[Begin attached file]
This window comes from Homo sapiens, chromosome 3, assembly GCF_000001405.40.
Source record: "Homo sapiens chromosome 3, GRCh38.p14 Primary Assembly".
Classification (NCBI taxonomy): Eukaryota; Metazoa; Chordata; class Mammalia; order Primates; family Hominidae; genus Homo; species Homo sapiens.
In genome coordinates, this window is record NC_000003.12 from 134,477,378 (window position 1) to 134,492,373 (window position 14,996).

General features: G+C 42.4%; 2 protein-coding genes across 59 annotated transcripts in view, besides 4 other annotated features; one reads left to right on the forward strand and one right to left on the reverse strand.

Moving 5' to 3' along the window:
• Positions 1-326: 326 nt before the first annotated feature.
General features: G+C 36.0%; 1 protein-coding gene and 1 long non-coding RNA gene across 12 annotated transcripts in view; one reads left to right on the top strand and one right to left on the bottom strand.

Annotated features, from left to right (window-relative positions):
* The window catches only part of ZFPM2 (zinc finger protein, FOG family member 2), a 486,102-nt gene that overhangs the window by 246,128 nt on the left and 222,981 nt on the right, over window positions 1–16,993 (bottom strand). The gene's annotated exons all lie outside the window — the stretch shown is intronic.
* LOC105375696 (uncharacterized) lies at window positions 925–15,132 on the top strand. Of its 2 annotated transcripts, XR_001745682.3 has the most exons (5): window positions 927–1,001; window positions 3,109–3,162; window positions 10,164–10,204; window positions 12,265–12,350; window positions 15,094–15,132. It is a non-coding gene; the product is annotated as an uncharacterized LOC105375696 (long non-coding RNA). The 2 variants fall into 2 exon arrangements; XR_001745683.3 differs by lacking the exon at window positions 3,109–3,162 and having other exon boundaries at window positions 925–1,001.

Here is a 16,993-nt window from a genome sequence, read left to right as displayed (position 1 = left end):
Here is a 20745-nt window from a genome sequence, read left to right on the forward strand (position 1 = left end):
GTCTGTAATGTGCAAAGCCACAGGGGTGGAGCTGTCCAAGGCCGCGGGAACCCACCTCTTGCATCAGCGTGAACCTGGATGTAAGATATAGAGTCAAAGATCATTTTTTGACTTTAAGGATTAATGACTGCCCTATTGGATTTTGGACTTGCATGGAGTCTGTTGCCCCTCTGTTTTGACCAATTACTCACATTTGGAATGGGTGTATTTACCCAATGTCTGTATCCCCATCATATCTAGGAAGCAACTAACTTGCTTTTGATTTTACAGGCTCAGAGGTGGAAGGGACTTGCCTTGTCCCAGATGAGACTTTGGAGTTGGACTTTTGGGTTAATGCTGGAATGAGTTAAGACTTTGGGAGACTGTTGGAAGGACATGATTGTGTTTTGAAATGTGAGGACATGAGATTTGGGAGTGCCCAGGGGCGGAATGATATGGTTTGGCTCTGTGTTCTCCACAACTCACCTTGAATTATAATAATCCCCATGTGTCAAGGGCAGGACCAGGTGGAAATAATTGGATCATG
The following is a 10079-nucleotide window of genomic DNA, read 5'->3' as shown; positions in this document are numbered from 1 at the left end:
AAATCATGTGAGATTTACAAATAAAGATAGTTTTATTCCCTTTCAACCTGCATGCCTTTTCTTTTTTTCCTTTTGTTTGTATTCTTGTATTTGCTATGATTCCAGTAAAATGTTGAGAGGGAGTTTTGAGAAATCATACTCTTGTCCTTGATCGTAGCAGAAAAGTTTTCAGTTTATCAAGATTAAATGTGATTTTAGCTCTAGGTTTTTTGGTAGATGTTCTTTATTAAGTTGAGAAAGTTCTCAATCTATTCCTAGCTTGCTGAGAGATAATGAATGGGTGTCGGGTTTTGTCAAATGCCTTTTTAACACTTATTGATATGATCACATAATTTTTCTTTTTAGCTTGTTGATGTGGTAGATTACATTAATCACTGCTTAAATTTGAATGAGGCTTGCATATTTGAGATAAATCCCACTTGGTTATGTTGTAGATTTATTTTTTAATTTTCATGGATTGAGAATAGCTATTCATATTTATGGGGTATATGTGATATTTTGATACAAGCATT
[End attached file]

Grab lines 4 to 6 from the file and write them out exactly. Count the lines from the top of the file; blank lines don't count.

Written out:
In genome coordinates, this window is record NC_000003.12 from 134,477,378 (window position 1) to 134,492,373 (window position 14,996).

General features: G+C 42.4%; 2 protein-coding genes across 59 annotated transcripts in view, besides 4 other annotated features; one reads left to right on the forward strand and one right to left on the reverse strand.

Moving 5' to 3' along the window: